As a new mother, I know it can be overwhelming to make sure I'm doing everything my child needs, and to keep up with all the things he should be doing by now. As a speech-language pathologist, I at least know where he should be with his speech sounds and language skills!
And there is one thing every parent can do that is really one of the best ways to help your baby’s development: Talk to him!
“Why should I talk to him? He’s just a baby!”
Even though your baby can’t talk with you using real words, his little brain is constantly working, ready to absorb everything he can. He hears you when you talk to him, and he sees your face when you talk to him. With this interaction, he learns about the back-and-forth of conversation and social skills, and he learns the sounds and the flow of language. All this learning means that when it’s time (around his first birthday), he will be ready to say his first real word! And after that, the words will just keep coming!
“Okay, but how should I talk to him? I feel so silly!”
You may feel silly at first, but just keep trying! Here are some ways to do it:
“Motherese” or “Parentese”: This is NOT the same thing as “baby talk.” “Parentese” means talking to your child in real words and full sentences, but using a higher pitch (even just a slightly higher pitch), lots of repetition, and speaking very clearly and more slowly than usual. “Baby talk,” on the other hand, means talking in nonsense words, and is not helpful to anyone. The higher pitch of “parentese” gets your baby’s attention, so he know you’re talking to him. The repetition–along with the slow rate and clear enunciation–helps him to learn the sounds and rhythm of how we talk. Here is an example of “parentese”: “Hi there! I see you! Are you happy today? Are you? Are you happy? I hope so! Is that a smile? Are you going to smile? Oh, there’s a smile! I love that smile!” Or at bath time, “Look at you in the tub! Do you like the water? Does that water feel good? I’m going to wash your feet! Here’s one foot–I’m getting it all clean! And here’s the other foot–now it’s all clean, too! Let’s wash your belly. Now your belly is all clean!” (And so on.)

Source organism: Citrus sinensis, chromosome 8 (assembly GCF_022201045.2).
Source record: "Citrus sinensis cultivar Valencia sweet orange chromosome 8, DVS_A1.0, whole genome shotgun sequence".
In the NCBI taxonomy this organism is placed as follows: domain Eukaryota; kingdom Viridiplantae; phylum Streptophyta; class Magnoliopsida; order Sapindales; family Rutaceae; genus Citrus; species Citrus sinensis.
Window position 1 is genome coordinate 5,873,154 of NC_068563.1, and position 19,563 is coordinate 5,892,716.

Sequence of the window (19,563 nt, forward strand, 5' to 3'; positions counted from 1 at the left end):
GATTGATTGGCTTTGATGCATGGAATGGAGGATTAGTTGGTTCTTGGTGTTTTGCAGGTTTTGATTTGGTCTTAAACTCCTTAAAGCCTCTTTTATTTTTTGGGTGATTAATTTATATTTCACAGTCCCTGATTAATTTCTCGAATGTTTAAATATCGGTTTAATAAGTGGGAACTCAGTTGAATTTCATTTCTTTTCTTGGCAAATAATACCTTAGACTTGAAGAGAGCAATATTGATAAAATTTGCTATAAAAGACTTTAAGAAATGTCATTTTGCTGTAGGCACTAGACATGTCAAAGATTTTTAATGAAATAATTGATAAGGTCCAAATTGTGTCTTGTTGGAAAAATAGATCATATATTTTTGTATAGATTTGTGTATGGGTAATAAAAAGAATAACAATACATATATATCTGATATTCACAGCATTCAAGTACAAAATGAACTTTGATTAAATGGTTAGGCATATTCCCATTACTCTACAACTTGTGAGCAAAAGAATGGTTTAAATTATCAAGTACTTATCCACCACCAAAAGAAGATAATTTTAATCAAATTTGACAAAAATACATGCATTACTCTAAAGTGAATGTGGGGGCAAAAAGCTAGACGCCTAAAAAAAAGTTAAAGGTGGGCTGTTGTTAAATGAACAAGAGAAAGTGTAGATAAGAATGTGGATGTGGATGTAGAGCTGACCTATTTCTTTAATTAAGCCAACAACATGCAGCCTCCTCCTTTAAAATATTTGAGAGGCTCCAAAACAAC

Commentating: Talk about what you’re doing while you’re doing it. This gives your baby lots of opportunities to hear those sounds and see how we use them to communicate.
Back-and-forth: Whenever possible, pretend you are actually having a conversation with him. I like to say something to my baby or ask him a question, then pause to give him a chance to “respond.” If he just smiles, I comment on that. If he makes a noise, I pretend it was an answer, and I respond back to him. (Depending on the sound he makes, I like to pretend it was the start of a real word, and I repeat what that “word” was, then answer him. For example, I might say, “Are you having a good day?” Then pause, and if he makes a “g” sound, I might respond, “‘Good?’ You are having a good day? I’m so glad!” Then pause again to let him “say” something else, and continue with this as if we are really having a conversation.)